Dili Community: Preserving traditional Bunun songs and language

By Cheryl Robbins

The overwhelming majority of residents of the Dili Community, situated in Xinyi Township of central Taiwan's Nantou County, are indigenous Bunun. The official population is around 1,000, but a much smaller number lives here year round, as mostly the young people have had to leave in search of study and employment opportunities. Many of the remaining residents carry out farming. This community is a few minutes' drive from two other Bunun communities Shuanglong and Tannan (see the Shuanglong Community: Bunun culture and waterfall and river adventures and Tannan Community: Modern graffiti, cultural revival articles in this section). It is also a short drive to the popular tourist destination, Sun Moon Lake. Thus, it is easy to spend a few days in this area enjoying its natural and cultural attractions. 


One of the highlights of a visit to this community is a performance by the Tamazuan Cultural and Arts Troupe. Tamazuan is the Bunun name of this community, Dili being its name in Chinese. A cultural center with seating and stage has been constructed to host performances by this troupe. Many of the performers are middle-aged to elderly. A few school-aged children also take part, ensuring that songs and traditions are passed on.


The performances here are not superficial or "commercial", but rather comprehensive and cultural. This troupe performs traditional working songs and ceremonial songs. It also plays traditional musical instruments. Narration is carried out to explain traditional Bunun life. Towards the end, the Pasibutbut (Prayer for a Bountiful Millet Harvest) is performed. A group of men form a circle and each emits one sound, holding the note, until all have joined in. These harmonies are inspired by the sounds of nature, such as the buzzing of bees and the sound of the wind blowing through the trees. When first recorded and played outside of Taiwan in the 1950s, it shocked the music theory world, as it is a rare example of polyphonic singing, especially in Taiwan. Regular performances are held on Saturdays and Sundays at 10 am and 2 pm. Tel: (049) 274-1619.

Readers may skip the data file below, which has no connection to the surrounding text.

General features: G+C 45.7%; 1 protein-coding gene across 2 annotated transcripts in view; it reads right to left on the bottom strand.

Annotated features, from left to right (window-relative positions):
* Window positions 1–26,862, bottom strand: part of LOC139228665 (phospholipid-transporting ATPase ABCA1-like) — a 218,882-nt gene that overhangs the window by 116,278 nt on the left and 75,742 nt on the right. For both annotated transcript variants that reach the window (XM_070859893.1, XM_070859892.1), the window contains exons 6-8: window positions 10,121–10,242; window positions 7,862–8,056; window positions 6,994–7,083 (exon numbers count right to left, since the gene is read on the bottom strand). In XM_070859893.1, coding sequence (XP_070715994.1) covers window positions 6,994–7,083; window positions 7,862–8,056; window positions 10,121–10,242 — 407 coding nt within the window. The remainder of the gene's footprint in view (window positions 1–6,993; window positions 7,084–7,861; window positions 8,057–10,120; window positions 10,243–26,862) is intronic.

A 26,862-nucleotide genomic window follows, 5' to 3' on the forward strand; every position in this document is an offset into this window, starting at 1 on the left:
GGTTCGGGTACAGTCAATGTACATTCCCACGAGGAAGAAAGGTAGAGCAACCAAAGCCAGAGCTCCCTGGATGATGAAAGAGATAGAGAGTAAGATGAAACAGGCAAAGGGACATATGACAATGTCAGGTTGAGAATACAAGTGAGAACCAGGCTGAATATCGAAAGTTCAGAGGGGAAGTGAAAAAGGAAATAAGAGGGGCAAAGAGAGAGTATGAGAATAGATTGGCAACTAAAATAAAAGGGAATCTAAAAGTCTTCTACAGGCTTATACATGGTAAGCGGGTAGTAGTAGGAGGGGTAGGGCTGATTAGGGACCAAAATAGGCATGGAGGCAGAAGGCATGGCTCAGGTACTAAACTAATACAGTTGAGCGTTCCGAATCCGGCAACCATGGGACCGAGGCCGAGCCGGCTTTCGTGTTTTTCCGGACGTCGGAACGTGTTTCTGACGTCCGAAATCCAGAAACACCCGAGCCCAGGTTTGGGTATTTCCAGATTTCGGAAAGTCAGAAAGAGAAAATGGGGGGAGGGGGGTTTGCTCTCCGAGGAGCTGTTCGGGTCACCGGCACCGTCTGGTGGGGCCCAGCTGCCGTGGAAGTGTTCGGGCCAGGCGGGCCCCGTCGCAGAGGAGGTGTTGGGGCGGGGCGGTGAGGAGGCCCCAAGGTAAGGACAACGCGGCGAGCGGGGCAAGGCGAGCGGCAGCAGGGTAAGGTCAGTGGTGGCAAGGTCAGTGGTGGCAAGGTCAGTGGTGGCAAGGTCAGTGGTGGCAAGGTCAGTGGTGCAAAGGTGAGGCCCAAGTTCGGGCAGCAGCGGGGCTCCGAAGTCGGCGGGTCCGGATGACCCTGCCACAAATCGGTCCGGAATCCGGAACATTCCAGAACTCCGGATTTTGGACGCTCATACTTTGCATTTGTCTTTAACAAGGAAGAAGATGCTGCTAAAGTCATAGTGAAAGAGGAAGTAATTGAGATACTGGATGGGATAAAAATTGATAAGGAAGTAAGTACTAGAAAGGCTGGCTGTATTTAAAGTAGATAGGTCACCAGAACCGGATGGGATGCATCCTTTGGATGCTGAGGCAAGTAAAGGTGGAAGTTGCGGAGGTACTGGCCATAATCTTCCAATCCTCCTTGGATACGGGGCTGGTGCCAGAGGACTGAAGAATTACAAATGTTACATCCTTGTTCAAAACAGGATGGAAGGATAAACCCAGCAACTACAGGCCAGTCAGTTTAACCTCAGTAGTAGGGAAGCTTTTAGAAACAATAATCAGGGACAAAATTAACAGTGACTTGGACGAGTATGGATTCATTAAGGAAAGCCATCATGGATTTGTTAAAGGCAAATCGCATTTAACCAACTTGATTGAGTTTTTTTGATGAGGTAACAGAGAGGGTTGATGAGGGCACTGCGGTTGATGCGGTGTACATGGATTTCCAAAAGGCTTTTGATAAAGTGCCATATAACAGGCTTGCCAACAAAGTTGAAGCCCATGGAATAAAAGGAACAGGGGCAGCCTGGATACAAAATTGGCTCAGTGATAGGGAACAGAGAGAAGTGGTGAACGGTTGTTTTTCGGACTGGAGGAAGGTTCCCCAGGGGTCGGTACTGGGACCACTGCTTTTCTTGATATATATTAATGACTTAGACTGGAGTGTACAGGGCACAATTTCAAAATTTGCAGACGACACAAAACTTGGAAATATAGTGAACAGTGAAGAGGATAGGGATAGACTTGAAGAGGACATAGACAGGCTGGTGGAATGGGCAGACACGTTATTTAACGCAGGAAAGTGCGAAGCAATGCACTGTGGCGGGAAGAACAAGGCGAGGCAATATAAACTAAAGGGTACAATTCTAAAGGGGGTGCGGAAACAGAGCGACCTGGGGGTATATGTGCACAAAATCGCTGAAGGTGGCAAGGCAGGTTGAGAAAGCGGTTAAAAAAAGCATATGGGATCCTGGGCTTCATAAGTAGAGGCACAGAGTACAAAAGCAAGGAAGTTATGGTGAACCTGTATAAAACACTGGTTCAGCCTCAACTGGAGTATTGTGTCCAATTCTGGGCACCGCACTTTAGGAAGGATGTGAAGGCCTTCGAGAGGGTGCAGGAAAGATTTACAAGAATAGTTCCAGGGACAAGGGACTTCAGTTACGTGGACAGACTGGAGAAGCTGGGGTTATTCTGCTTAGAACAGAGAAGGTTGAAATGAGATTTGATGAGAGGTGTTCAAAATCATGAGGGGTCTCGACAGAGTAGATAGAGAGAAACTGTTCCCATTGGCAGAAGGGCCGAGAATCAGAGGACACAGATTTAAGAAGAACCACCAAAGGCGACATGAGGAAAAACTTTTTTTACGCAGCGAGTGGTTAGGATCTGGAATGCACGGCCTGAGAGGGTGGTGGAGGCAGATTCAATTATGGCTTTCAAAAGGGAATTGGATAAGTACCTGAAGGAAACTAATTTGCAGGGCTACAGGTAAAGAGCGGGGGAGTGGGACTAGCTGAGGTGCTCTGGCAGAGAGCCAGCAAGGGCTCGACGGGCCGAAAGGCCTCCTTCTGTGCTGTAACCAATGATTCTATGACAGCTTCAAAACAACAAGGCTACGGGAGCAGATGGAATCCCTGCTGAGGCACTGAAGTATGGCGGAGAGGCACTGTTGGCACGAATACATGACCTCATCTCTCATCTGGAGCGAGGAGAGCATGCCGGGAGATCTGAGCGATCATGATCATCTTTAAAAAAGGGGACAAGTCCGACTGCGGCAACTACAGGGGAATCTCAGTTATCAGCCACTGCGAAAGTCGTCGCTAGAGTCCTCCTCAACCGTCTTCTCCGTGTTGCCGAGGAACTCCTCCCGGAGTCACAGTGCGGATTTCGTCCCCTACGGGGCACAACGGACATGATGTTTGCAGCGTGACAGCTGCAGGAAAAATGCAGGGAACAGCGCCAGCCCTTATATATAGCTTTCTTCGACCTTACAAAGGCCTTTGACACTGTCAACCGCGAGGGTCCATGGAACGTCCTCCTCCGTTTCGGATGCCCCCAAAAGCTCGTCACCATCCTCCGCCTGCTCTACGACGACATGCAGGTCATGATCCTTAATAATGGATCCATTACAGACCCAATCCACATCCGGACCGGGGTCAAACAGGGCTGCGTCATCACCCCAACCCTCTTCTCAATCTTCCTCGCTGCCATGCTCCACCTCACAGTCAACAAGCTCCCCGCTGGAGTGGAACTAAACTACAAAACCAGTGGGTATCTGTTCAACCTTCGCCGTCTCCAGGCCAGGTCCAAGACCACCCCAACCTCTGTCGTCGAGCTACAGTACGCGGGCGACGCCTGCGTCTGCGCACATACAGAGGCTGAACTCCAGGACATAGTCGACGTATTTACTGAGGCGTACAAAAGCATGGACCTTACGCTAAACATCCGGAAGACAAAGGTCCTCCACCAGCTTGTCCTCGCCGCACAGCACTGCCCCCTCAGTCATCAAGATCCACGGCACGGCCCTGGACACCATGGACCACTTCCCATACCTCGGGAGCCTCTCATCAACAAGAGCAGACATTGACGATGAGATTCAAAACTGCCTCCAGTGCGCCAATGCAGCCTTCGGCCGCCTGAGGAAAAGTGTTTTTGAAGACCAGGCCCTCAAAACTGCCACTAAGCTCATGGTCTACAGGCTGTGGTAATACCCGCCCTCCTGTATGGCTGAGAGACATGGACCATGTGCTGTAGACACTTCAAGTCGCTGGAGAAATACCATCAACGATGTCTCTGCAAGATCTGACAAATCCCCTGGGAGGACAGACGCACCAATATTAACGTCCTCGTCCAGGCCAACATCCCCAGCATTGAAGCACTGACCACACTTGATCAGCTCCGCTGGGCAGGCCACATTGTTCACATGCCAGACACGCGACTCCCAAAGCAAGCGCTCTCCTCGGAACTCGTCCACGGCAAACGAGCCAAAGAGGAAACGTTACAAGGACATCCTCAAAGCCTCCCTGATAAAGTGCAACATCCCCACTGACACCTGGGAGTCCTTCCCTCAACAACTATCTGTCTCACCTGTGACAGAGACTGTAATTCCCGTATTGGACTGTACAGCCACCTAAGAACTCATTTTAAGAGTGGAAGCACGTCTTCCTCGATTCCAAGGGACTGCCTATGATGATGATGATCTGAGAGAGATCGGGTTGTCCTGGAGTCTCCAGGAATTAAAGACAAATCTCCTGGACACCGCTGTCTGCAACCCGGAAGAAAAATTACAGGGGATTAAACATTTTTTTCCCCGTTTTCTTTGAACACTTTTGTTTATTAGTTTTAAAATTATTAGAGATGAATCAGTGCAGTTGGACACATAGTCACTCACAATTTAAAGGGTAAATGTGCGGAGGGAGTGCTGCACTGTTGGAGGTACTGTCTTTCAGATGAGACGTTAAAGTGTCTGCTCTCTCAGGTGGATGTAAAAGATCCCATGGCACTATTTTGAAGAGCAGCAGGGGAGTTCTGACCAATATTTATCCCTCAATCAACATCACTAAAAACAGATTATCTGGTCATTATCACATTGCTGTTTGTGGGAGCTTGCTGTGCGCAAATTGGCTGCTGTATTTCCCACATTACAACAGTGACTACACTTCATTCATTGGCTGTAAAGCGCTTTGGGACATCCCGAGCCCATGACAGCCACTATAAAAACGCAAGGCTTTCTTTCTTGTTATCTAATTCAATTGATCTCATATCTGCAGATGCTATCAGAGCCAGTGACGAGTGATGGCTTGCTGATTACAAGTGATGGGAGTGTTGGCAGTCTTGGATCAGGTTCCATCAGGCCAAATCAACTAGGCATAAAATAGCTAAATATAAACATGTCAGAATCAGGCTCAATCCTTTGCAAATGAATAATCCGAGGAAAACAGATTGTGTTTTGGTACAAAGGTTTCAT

It is definitely worth taking the time to explore the community, as you are sure to meet its friendly residents. Moreover, there are a number of murals depicting various aspects of the Bunun culture. The most recent are ceramic depictions of the Bunun legend of a great flood. The waters came up to the community, and to keep warm the residents needed fire. They could see fire across the water but couldn't reach it. At first, they sent a crow to bring fire to them. The crow started to feast on floating animal carcasses in the water and forgot about its mission. Its punishment is that it is doomed to always be a scavenger. Then, a toad was sent. Although the toad tried very hard, just before reaching the community, it burned itself, resulting in blisters all over its body. Finally, the tribe's sacred bird with its signature red beak was successful.


Older murals tell of various game animals, settling of territorial disputes, the custom of "snatch" marriages and traditional ceremonies and rites. Many of these are accompanied by explanatory panels in both Chinese and English. Thus, it is easy to learn about the Bunun culture on a self-guided tour.


Many of the residents here speak the Bunun language as a habit, ensuring that language is preserved. Even Sunday service at the Presbyterian Church is mostly in the Bunun language including hymns.

There are a couple of options for staying overnight, such as a simple guesthouse near the entrance to the community. The Catholic Church runs a hostel, and it is possible to stay here for NT$250 or NT$300 per night, depending on the type of room. Tel: (049) 2741231. This large church complex has a history of 60 years, and is comprised of red brick buildings with grassy areas, trees and flowers, making it a good place to just relax.

In terms of food, there is a small eatery near the entrance to the community that stays open most of the day selling simple breakfasts (such as toast with various toppings) and lunches (noodle and rice dishes). There are also several grocery stores for purchasing snacks and beverages. If you are traveling with a group, you can arrange in advance for a buffet meal made using mostly local ingredients and more traditional indigenous fare, such as grilled pork, under the shade of a large banyan tree, at the Lang qa Recreational Farm. Tel: 0922-755804.